This program consists of two separate blocks, each lasting four weeks with an optional deload and AMRAP max testing week to finish out the program strong.
As mentioned earlier, Block 1 starts out with relatively low intensities, with most movements falling in the RPE 7 range as you adapt to higher frequencies. Week 2 sees a moderate increase in rep volume on primary exercises, which will increase the overall difficulty of that training week.
In Week 3, intensity (effort) increases as the target RPE for each movement bumps up to the 8 range. The intensity peaks in Week 4 with more RPE 8 and 9 sets to finish out the first block of training.
The primary movements in Block 1 use an RPE approach for assigning load and ensuring progression. As you will see, the amount of weight, reps and sets vary from week to week for these movements. This means we are using weekly undulating periodization to progress on these movements (i.e. training variables change from week to week).
For the secondary and tertiary movements, we are using a simple linear progression, where your goal will be to add some weight to the movement from week to week. This should be clear from the increase in RPEs seen from Week 1 to Week 4.
On certain exercises where lighter weights must be used, such as lateral raises, or bodyweight exercises like hanging leg raises, it may be more realistic to progress through the use of better control (such as by slowing the negative marginally more from week to week) or development of a stronger mind-muscle connection.
Tracking your weights and LSRPE is crucial to ensuring progression and making sure you’re not just spinning your wheels and doing the exact same thing from week to week.
In Block 2, things get much more interesting. At this point, you have fully adjusted to the high training frequency and the repeated bout effect is in full swing. You should no longer be feeling sore after training sessions and you should be handling heavier weights than what you were using in Week 1 (and with better form too)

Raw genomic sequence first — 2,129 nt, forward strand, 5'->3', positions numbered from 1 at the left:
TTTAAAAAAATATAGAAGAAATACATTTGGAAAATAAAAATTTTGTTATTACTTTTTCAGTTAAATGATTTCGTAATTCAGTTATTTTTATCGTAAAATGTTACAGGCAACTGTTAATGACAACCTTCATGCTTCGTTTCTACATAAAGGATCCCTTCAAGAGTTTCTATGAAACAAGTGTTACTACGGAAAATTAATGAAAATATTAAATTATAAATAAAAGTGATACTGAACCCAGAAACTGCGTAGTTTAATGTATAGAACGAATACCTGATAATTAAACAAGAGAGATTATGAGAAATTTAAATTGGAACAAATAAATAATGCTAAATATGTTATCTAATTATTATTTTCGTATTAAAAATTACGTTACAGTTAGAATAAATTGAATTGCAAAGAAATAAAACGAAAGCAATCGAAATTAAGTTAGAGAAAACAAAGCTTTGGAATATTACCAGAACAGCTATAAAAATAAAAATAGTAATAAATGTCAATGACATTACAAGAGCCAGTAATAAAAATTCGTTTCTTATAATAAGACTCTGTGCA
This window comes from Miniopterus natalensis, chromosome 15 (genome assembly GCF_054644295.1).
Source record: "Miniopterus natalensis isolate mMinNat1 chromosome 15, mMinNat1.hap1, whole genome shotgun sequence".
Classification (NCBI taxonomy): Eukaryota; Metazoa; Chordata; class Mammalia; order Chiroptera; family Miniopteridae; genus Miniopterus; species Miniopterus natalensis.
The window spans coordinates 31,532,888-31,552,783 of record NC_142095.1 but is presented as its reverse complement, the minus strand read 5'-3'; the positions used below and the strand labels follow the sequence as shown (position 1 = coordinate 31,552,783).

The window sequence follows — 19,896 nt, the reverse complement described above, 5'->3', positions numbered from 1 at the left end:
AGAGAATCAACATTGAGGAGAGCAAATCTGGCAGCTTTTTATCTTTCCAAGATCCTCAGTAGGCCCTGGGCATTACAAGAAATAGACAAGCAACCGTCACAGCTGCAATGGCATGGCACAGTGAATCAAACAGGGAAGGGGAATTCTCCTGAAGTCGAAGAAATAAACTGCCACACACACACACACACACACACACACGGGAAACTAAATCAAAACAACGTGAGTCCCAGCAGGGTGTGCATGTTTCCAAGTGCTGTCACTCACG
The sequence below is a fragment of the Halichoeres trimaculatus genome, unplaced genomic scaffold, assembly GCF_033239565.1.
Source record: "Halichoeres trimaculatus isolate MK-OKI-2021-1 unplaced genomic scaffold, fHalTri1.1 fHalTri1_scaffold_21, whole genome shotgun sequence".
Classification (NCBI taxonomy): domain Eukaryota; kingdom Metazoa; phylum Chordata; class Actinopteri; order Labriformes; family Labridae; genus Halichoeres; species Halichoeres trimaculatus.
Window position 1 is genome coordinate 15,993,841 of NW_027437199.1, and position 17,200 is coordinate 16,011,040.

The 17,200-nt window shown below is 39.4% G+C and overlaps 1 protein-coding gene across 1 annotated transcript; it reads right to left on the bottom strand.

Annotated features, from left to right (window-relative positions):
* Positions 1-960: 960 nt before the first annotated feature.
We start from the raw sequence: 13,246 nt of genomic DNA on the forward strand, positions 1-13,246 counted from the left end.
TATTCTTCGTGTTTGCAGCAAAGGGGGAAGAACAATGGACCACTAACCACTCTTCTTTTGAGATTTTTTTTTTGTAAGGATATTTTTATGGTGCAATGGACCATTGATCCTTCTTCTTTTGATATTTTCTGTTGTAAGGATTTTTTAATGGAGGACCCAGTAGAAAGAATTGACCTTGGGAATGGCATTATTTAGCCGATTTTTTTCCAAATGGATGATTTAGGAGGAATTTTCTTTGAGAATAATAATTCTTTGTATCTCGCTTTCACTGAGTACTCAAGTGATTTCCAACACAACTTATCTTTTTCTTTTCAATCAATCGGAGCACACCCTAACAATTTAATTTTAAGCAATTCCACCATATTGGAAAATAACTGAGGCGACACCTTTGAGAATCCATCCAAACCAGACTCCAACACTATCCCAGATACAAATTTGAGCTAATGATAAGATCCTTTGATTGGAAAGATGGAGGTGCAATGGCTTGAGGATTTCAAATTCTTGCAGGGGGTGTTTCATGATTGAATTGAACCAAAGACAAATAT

As you will see, while the core movements remain the same, many exercises have been switched out for new variations. Here we are putting the saying “sometimes a change is as good as a rest” to use. In this block, we’ll be making use of top sets and back off sets to emphasize strength development on primary exercises.
Similar to Block 1, because the frequency is high, it is important to be more moderate with effort on the secondary lifts while focusing on mastering technique and the mind-muscle connection. Try to put all of your primitive energy into the heavy top set to start the workout, and then dial back for the rest of the workout while practicing focus and control. Similar to Block 1, RPEs increase linearly throughout Block 2, before reaching a peak in Week 8.
DELOAD AND AMRAPS
After completing Week 8, I’d encouraged you to run a deload (both intensity and frequency are high to finish out the program) before testing your new maxes. Week 9 primarily sees a decrease in intensity, as volumes are still quite high. Be careful to pull back on your exertion this week, as it will actually improve your performance for the max testing in Week 10. The idea is to have you feeling fresh and recovered leading into the final week of the program, so you can assess the gains that have been made.
When performing an AMRAP test, always use a spotter’s assistance and perform a thorough warmup first by pyramiding up in weight, using your current estimated 1RM. There is an example of what such an AMRAP warm-up should look like below:
- Bar x 15
- 50% x 8
- 60% x 4
- 70% x 3
- 80% x 2
- 85% x 1
After determining your max reps with the assigned weight, you can plug the results of the AMRAP test into this 1RM calculator to roughly determine your new working 1RM: http://www.exrx.net/Calculators/OneRepMax.html
At this point, you can begin the program for another round starting with Week 1.